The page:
Review: Mirai



Just got back in from a screening of Mirai, the latest masterpiece from anime auteur Mamoru Hosoda.


If Wolf Children represents the director’s statement on the joys and sorrows of motherhood and The Boy and the Beast is all about fatherhood, then Mirai is his full-blown celebration of family in general (a theme he previously tackled in Summer Wars, albeit in a comparatively minor capacity), from the sometimes fragile bonds between siblings to the challenges of holding a marriage together with each new milestone. His protagonist, Kun, is a four-year-old boy threatened by the arrival of his baby sister (the title character), who throws his familiar routine into disarray: suddenly, Dad is cooking and cleaning, Mom is scolding him whenever he tries to play, and nobody seems to be paying him any attention. Jealous and confused, the formerly good-natured child transforms into a petulant, monstrous brat… until, one fateful day, he encounters a mysterious girl in his garden: a teenage version of Mirai, visiting from the future.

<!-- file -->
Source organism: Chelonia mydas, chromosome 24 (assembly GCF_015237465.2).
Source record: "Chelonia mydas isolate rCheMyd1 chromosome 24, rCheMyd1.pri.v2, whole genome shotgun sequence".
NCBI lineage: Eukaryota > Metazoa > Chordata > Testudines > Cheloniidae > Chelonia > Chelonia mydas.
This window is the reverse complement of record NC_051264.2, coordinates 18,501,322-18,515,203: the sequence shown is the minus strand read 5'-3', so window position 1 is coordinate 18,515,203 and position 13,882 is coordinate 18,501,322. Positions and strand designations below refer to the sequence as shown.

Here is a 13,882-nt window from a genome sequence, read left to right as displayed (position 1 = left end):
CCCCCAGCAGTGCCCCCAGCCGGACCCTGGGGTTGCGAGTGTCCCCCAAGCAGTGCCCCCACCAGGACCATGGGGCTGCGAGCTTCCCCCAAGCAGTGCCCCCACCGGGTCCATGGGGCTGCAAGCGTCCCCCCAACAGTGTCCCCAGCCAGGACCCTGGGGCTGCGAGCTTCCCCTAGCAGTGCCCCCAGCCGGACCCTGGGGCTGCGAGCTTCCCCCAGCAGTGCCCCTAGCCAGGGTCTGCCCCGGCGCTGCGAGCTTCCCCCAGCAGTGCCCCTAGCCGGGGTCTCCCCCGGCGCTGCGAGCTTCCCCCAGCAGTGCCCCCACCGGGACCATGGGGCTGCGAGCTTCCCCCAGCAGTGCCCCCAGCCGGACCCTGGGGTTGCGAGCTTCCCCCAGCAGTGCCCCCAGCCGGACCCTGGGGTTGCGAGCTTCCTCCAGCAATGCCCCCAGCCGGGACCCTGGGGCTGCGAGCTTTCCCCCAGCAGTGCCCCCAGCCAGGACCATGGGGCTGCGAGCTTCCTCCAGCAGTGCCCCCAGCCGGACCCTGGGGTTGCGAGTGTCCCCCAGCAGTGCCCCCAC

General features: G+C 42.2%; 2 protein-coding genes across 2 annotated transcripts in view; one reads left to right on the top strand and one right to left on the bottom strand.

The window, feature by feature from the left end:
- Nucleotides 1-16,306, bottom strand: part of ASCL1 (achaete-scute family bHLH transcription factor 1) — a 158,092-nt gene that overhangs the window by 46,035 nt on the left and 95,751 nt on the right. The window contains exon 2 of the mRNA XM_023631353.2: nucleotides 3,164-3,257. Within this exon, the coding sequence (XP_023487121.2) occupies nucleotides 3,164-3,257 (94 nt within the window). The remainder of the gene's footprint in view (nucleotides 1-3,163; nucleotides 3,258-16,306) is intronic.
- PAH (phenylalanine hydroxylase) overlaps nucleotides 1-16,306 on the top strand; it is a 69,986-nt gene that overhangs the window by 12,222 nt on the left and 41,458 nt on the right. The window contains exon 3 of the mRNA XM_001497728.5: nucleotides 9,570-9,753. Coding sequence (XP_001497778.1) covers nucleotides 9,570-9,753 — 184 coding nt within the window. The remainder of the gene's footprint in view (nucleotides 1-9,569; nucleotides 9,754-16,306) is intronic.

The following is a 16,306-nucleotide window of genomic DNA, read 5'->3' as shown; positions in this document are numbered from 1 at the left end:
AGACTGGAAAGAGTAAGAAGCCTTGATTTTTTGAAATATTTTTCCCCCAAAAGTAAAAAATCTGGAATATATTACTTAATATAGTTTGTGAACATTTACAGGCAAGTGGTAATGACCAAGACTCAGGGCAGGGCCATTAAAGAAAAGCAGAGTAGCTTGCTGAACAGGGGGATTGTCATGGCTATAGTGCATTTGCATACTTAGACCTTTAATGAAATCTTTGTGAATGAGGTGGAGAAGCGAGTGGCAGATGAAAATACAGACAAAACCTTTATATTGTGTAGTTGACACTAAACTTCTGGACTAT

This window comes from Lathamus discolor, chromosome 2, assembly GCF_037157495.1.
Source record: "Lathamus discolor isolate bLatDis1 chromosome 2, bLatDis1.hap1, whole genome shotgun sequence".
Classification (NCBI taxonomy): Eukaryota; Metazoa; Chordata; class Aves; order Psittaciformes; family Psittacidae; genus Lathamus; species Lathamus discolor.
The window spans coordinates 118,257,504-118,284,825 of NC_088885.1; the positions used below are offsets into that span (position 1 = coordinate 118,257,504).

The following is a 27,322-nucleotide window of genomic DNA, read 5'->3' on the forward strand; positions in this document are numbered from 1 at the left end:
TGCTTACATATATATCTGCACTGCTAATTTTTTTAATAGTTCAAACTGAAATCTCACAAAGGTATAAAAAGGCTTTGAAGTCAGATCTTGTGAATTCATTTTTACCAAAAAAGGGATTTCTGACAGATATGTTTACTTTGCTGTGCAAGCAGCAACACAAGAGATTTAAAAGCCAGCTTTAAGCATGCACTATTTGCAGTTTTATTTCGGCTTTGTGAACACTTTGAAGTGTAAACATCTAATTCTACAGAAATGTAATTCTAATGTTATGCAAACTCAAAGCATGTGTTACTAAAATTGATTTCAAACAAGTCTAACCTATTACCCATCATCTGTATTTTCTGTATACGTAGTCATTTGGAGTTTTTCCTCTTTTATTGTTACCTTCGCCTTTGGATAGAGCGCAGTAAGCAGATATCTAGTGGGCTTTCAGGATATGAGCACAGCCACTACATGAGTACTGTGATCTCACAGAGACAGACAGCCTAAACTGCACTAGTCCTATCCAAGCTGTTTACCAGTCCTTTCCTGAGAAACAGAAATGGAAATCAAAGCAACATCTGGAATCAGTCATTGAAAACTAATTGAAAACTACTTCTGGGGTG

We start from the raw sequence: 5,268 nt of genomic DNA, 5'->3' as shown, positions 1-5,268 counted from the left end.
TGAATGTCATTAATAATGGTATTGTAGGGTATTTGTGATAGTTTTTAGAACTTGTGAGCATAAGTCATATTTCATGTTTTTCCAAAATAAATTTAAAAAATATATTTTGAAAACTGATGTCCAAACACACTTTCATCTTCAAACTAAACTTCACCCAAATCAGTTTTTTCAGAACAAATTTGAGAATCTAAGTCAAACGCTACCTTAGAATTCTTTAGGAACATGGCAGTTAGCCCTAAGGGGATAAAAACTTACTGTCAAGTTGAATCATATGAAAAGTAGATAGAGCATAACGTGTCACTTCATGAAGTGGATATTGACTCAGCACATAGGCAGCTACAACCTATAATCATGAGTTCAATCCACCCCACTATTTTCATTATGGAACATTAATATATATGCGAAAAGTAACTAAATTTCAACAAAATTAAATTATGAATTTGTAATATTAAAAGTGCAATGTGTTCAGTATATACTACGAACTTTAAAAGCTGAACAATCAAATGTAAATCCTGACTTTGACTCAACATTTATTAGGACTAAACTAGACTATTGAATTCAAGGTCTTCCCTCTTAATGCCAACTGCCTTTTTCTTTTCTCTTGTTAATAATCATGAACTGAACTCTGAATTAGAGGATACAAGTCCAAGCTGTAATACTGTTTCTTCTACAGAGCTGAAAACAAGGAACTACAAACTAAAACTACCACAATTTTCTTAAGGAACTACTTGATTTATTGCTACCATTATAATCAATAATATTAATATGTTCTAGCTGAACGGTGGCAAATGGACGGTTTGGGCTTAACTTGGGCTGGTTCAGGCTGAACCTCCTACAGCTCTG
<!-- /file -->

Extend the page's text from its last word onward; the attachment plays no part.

Soon, he finds himself whisked away on a journey through time that teaches him many valuable lessons. For example, that his parents are human beings with their own desires, making countless sacrifices and compromises in order to raise him properly. And that the world does not and cannot revolve around him, and he must learn to be more empathetic. And, most importantly, that love is not a finite resource: it unites us across generations, allowing us to grow and pass it on to our descendants.


The result is a wonderful, whimsical coming-of-age story that beautifully showcases Hosoda’s penchant for blending the mundane with the fantastical… as well as his talent for blending traditional cel animation with modern digital techniques. He’s certainly come a long way since Wolf Children’s stiff, lifeless CGI crowds; here, there are flyover shots of urban and rural landscapes that border on photorealistic. Of course, Mirai’s true stylistic triumph is the lost and found clerk in Limbo’s labyrinthine, metaphysical train station, who resembles an expressionistic paper doll.



Sorry, did I forget to mention that the movie’s kind of weird?

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